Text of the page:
By Parrish Alford/NEMS Daily Journal
OXFORD – Ole Miss coach Andy Kennedy would not call last Saturday’s visit to LSU a must-win game.
He’s in good company. Most coaches wouldn’t venture that far out with so much basketball still to be played.
But given the status quo for the Rebels, that’s how the LSU game shaped up. Fortunately, the Rebels shaped up in the last 10 minutes and won 73-63.
Thursday’s game at Auburn carries similar significance.
It’s nearly a must-win for an Ole Miss team trying to play its way into the NCAA tournament for the first time since 2002.
The deal is this: Winning only SEC home games is an almost certain recipe for NCAA disaster. The league’s RPI, fourth among conferences, again is unimpressive. The Rebels need an SEC mark of 9-7 minimum – perhaps 10-6 – to feel good about their bid chances without the need for a deep SEC tournament run.
What better places to pick up road wins than against the teams in your own division that have combined for only one conference win – that coming when one, Auburn, played at the other’s place.
Together the Western Division’s two teams of Tigers are 1-9 in the league.
Auburn has been competitive, and its experienced, if not overly talented, players will be buoyed by recent success against Ole Miss. The Tigers – who lost only by five against Kentucky and led by 16 at Vanderbilt before losing 82-74 – have won three of the last four and six of the last nine in the series with the Rebels.
To make this work, the Rebels not only have to win at Auburn but continue to win at home, where Vanderbilt and Florida remain on the schedule along with everyone in the West except Mississippi State.
Winning at Auburn and winning out at home would leave Ole Miss at 10-6 when the dust settles.
Winning at Alabama, Arkansas or MSU isn’t out of the question, but Auburn’s inability to close games makes it appear vulnerable.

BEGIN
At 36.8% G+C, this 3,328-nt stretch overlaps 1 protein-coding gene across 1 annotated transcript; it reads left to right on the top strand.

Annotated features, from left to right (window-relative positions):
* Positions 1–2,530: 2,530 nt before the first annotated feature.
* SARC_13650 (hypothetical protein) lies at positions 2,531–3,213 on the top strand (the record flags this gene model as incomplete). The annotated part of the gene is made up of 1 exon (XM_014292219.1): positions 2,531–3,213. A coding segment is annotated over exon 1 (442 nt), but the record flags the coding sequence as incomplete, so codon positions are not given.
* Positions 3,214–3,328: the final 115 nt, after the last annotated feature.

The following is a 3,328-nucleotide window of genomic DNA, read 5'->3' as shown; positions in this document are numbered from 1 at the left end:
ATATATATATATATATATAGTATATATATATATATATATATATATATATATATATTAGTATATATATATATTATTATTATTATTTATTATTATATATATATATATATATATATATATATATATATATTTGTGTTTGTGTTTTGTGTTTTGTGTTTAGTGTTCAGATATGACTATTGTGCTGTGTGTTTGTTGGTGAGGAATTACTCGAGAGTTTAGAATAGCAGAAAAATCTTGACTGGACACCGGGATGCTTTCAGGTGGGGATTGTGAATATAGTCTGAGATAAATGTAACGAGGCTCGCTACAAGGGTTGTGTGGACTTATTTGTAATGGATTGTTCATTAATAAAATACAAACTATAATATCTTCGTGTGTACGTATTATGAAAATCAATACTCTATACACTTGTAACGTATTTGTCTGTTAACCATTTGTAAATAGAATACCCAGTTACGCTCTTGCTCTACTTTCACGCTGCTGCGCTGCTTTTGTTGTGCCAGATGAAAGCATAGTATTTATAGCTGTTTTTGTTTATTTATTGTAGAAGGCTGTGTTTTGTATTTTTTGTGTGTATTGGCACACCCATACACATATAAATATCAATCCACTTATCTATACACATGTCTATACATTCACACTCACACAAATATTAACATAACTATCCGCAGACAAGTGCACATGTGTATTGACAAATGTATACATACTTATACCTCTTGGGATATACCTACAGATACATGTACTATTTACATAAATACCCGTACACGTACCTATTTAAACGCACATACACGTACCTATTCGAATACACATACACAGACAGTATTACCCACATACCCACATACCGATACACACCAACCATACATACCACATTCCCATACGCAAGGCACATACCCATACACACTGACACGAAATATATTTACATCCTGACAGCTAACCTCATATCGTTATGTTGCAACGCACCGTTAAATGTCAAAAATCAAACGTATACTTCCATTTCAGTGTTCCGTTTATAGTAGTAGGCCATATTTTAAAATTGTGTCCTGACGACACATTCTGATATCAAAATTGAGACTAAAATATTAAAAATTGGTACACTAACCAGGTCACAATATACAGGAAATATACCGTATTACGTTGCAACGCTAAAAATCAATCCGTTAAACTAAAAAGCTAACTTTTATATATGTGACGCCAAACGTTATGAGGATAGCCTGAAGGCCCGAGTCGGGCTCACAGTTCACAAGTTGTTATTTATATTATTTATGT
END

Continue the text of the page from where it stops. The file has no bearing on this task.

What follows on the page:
Closing games is something Ole Miss did successfully last week after letting a big one get away with a double-figure lead in the middle of the second half at then-No. 9 Tennessee.
The Rebels have a lot of weapons. They won at home against South Carolina and at LSU last week by getting a little from a lot of people but not a lot from all the marquee people.
That is the status quo. Ole Miss is still looking for the monster contributions that Terrico White brought to the table as a true freshman when he was at times the only scoring option.
It was understood that the return of Chris Warren and White’s own transition to off guard would mean that he would score less, but he’s not filling up the stat sheet.
When the game’s over you can see basketball plays by his name – rebounds or steals, sometimes points – but he has rarely taken the ball one-on-one and beaten a defender with a 3-point shot or by driving past him the way he did so many times last year.
It’s post time
The other big concern in the status quo continues to be post defense and the team’s inability to guard without fouling most of the time.
There have been stretches where the defense has been good – at crunch time at Georgia and for the last 9 minutes, 39 seconds against LSU when the Tigers didn’t get to the free throw line.
Before that time it looked like the Tigers were on pace for 30 trips to the line, an alarming trend for Ole Miss opponents. The defense stiffened, most of it the zone, and LSU was held to 23 free throw attempts, making 18.
Ole Miss has a good basketball team now with the potential to be much better.
That’s why Thursday night at Auburn is a big deal. It could be the team’s third road win. Make the tweaks and adjustments as you roll along, and further road wins – while winning at home – would be gravy.
Then the status quo on Selection Sunday could be quite pleasant.
Parrish Alford (email@example.com) covers Ole Miss for the Daily Journal. He blogs daily at NEMS360.com.